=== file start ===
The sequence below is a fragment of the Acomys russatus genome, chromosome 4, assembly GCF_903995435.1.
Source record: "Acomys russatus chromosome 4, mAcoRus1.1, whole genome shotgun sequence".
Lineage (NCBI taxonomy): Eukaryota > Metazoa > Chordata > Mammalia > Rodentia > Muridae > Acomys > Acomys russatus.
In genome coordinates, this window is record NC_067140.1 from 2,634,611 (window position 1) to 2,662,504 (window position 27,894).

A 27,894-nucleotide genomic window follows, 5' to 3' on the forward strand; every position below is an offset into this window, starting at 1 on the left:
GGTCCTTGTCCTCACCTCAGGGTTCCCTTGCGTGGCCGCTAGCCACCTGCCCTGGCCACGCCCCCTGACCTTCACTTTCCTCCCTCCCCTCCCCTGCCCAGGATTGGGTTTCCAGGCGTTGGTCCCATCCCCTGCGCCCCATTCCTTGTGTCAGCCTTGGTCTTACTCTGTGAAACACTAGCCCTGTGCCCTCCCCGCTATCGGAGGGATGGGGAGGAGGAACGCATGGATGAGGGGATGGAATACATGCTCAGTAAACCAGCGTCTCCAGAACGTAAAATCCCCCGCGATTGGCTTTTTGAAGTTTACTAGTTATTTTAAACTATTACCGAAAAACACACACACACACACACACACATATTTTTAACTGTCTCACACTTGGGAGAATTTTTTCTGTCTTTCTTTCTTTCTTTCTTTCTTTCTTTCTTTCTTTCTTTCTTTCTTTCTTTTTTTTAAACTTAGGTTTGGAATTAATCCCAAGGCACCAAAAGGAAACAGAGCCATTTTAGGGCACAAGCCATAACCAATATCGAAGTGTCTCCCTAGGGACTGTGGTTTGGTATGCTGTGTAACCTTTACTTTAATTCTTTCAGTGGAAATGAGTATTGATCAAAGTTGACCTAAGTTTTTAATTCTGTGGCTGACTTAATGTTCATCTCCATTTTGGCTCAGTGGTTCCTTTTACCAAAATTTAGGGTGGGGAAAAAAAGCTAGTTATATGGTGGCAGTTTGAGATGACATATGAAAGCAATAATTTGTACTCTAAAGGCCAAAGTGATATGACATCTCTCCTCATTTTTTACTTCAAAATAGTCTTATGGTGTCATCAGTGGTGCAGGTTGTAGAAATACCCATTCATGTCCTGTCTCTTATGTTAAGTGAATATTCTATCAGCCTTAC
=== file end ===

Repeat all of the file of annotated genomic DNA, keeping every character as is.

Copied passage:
The sequence below is a fragment of the Acomys russatus genome, chromosome 4, assembly GCF_903995435.1.
Source record: "Acomys russatus chromosome 4, mAcoRus1.1, whole genome shotgun sequence".
Lineage (NCBI taxonomy): Eukaryota > Metazoa > Chordata > Mammalia > Rodentia > Muridae > Acomys > Acomys russatus.
In genome coordinates, this window is record NC_067140.1 from 2,634,611 (window position 1) to 2,662,504 (window position 27,894).

A 27,894-nucleotide genomic window follows, 5' to 3' on the forward strand; every position below is an offset into this window, starting at 1 on the left:
GGTCCTTGTCCTCACCTCAGGGTTCCCTTGCGTGGCCGCTAGCCACCTGCCCTGGCCACGCCCCCTGACCTTCACTTTCCTCCCTCCCCTCCCCTGCCCAGGATTGGGTTTCCAGGCGTTGGTCCCATCCCCTGCGCCCCATTCCTTGTGTCAGCCTTGGTCTTACTCTGTGAAACACTAGCCCTGTGCCCTCCCCGCTATCGGAGGGATGGGGAGGAGGAACGCATGGATGAGGGGATGGAATACATGCTCAGTAAACCAGCGTCTCCAGAACGTAAAATCCCCCGCGATTGGCTTTTTGAAGTTTACTAGTTATTTTAAACTATTACCGAAAAACACACACACACACACACACACATATTTTTAACTGTCTCACACTTGGGAGAATTTTTTCTGTCTTTCTTTCTTTCTTTCTTTCTTTCTTTCTTTCTTTCTTTCTTTCTTTCTTTTTTTTAAACTTAGGTTTGGAATTAATCCCAAGGCACCAAAAGGAAACAGAGCCATTTTAGGGCACAAGCCATAACCAATATCGAAGTGTCTCCCTAGGGACTGTGGTTTGGTATGCTGTGTAACCTTTACTTTAATTCTTTCAGTGGAAATGAGTATTGATCAAAGTTGACCTAAGTTTTTAATTCTGTGGCTGACTTAATGTTCATCTCCATTTTGGCTCAGTGGTTCCTTTTACCAAAATTTAGGGTGGGGAAAAAAAGCTAGTTATATGGTGGCAGTTTGAGATGACATATGAAAGCAATAATTTGTACTCTAAAGGCCAAAGTGATATGACATCTCTCCTCATTTTTTACTTCAAAATAGTCTTATGGTGTCATCAGTGGTGCAGGTTGTAGAAATACCCATTCATGTCCTGTCTCTTATGTTAAGTGAATATTCTATCAGCCTTAC